[concurrency-interest] the remove-on-cancel policy on ScheduledThreadPoolExecutor

Sangjin Lee sjlee at apache.org
Tue Aug 31 19:41:44 EDT 2010


Thanks. I'll check out the hashed wheel timer. Sounds quite interesting.

Yes, I know that trying to remove it every time you cancel can be expensive
(remove(Object) is actually linear). But we do support cases where the delay
is quite large and most of the tasks are promptly canceled. In this case, it
causes a pretty significant increase in used JVM heap and the associated
increases in GC cost. So, we want to provide an *option* where they can
remove on cancel, and they would come out ahead all things considered.

Thanks,
Sangjin

On Tue, Aug 31, 2010 at 2:18 AM, "이희승 (Trustin Lee)" <trustin at gmail.com>wrote:

> ScheduledThreadPoolExecutor's queue implementation is heap, and it means
> removing an arbitrary task from the queue takes O(logN) time which is
> not very optimal.  If removal takes place very often, you will observe
> very high CPU usage.
>
> If remove-on-cancel policy became available, someone might have
> addressed this issue in JDK 7.  However, I did not read the code yet, so
> someone else will step up and let us know.
>
> Anyway, you can call ThreadPoolExecutor.purge() to remove the cancelled
> tasks from the queue manually.  Calling it for every 1000th cancellation
> for example helped me a lot.
>
> Alternatively, you can try a different timer implementation that has
> minimal cancellation cost.  I find hashed wheel timer very useful:
>
>    http://www.cse.wustl.edu/~cdgill/courses/cs6874/TimingWheels.ppt
>
> and the following is my implementation for Netty:
>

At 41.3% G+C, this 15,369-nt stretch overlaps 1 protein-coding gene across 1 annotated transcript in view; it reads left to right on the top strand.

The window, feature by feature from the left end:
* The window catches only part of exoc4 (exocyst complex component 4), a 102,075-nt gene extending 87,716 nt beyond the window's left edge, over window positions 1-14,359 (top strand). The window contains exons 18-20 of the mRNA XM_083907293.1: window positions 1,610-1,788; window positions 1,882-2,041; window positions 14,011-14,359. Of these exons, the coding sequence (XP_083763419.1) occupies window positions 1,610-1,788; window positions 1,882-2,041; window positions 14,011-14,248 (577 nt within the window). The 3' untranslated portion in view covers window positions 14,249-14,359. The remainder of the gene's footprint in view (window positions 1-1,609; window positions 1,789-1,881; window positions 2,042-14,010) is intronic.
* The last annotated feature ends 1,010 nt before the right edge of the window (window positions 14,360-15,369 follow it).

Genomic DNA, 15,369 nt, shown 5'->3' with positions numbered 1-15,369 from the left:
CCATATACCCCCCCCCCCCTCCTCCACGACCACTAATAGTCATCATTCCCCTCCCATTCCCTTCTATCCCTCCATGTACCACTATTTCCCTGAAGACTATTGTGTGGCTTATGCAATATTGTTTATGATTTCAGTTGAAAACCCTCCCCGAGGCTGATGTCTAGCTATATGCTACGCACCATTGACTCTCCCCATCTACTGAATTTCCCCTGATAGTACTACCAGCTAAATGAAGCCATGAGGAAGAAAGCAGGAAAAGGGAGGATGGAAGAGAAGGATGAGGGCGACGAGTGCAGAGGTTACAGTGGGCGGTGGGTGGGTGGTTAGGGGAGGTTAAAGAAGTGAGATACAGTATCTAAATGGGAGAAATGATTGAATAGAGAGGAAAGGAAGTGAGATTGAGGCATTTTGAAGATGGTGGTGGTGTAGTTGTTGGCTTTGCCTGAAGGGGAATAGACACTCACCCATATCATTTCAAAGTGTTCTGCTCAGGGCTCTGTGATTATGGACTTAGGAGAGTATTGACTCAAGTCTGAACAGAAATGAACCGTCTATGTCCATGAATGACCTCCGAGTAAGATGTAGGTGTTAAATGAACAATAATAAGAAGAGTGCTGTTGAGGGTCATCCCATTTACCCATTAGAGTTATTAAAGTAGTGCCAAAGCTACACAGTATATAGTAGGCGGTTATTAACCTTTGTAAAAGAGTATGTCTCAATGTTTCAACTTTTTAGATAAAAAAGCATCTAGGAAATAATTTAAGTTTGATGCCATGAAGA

>
>
> http://docs.jboss.org/netty/3.2/xref/org/jboss/netty/util/HashedWheelTimer.html
>
> HTH,
> Trustin
>
> On 08/31/2010 02:12 PM, Sangjin Lee wrote:
> > Maybe this has been discussed in the past...
> >
> > I've always been curious why ScheduledFuture.cancel() would not also
> > remove tasks from the queue (so would keep them live until the delay
> > elapses) as an optional behavior. I know one can override the
> > decorateTask() method to achieve the same effect, but it's slightly less
> > than optimal as you need to create an additional delegate object to
> > achieve the same goal. Then I checked the upcoming JDK 7 changes, and
> > there seems to be such a setting called the remove-on-cancel policy!
> >
> > I looked some old versions of ScheduledThreadPoolExecutor, and it seems
> > this behavior was in but was removed at some point? Could someone shed
> > light on why it was decided not to include it in the existing versions
> > of JDK? And why the change in JDK 7? I would love to have this behavior,
> > but I'm just curious about the reason behind these decisions. Thanks!
> >
> > Regards,
> > Sangjin
> >
> >
> >
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